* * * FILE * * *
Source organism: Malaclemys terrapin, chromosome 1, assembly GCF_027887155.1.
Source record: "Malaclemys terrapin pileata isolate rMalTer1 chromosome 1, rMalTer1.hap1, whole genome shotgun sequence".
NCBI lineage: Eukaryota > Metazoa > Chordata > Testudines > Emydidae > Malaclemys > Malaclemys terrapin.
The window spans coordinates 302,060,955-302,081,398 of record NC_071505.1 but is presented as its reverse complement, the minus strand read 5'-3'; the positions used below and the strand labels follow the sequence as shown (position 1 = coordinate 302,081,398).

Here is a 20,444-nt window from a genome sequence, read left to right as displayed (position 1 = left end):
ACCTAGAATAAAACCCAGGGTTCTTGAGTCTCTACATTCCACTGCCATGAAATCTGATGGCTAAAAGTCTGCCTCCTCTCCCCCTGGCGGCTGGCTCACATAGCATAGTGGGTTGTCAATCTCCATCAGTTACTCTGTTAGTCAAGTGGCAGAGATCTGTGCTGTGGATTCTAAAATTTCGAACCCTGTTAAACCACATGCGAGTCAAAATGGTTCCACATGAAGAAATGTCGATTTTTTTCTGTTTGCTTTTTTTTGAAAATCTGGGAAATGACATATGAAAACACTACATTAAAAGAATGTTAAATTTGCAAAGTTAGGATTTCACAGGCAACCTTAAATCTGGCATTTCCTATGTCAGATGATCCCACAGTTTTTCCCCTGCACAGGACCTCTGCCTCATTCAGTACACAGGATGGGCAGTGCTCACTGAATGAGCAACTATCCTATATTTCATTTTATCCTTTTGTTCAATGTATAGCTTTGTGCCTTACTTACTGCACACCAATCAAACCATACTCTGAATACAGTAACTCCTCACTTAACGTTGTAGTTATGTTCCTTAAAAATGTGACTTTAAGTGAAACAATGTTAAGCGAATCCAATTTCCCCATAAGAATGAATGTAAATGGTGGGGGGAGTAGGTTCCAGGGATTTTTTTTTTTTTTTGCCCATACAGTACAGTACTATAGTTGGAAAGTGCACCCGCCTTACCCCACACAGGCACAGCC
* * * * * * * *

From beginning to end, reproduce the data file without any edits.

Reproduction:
Source organism: Malaclemys terrapin, chromosome 1, assembly GCF_027887155.1.
Source record: "Malaclemys terrapin pileata isolate rMalTer1 chromosome 1, rMalTer1.hap1, whole genome shotgun sequence".
NCBI lineage: Eukaryota > Metazoa > Chordata > Testudines > Emydidae > Malaclemys > Malaclemys terrapin.
The window spans coordinates 302,060,955-302,081,398 of record NC_071505.1 but is presented as its reverse complement, the minus strand read 5'-3'; the positions used below and the strand labels follow the sequence as shown (position 1 = coordinate 302,081,398).

Here is a 20,444-nt window from a genome sequence, read left to right as displayed (position 1 = left end):
ACCTAGAATAAAACCCAGGGTTCTTGAGTCTCTACATTCCACTGCCATGAAATCTGATGGCTAAAAGTCTGCCTCCTCTCCCCCTGGCGGCTGGCTCACATAGCATAGTGGGTTGTCAATCTCCATCAGTTACTCTGTTAGTCAAGTGGCAGAGATCTGTGCTGTGGATTCTAAAATTTCGAACCCTGTTAAACCACATGCGAGTCAAAATGGTTCCACATGAAGAAATGTCGATTTTTTTCTGTTTGCTTTTTTTTGAAAATCTGGGAAATGACATATGAAAACACTACATTAAAAGAATGTTAAATTTGCAAAGTTAGGATTTCACAGGCAACCTTAAATCTGGCATTTCCTATGTCAGATGATCCCACAGTTTTTCCCCTGCACAGGACCTCTGCCTCATTCAGTACACAGGATGGGCAGTGCTCACTGAATGAGCAACTATCCTATATTTCATTTTATCCTTTTGTTCAATGTATAGCTTTGTGCCTTACTTACTGCACACCAATCAAACCATACTCTGAATACAGTAACTCCTCACTTAACGTTGTAGTTATGTTCCTTAAAAATGTGACTTTAAGTGAAACAATGTTAAGCGAATCCAATTTCCCCATAAGAATGAATGTAAATGGTGGGGGGAGTAGGTTCCAGGGATTTTTTTTTTTTTTTGCCCATACAGTACAGTACTATAGTTGGAAAGTGCACCCGCCTTACCCCACACAGGCACAGCC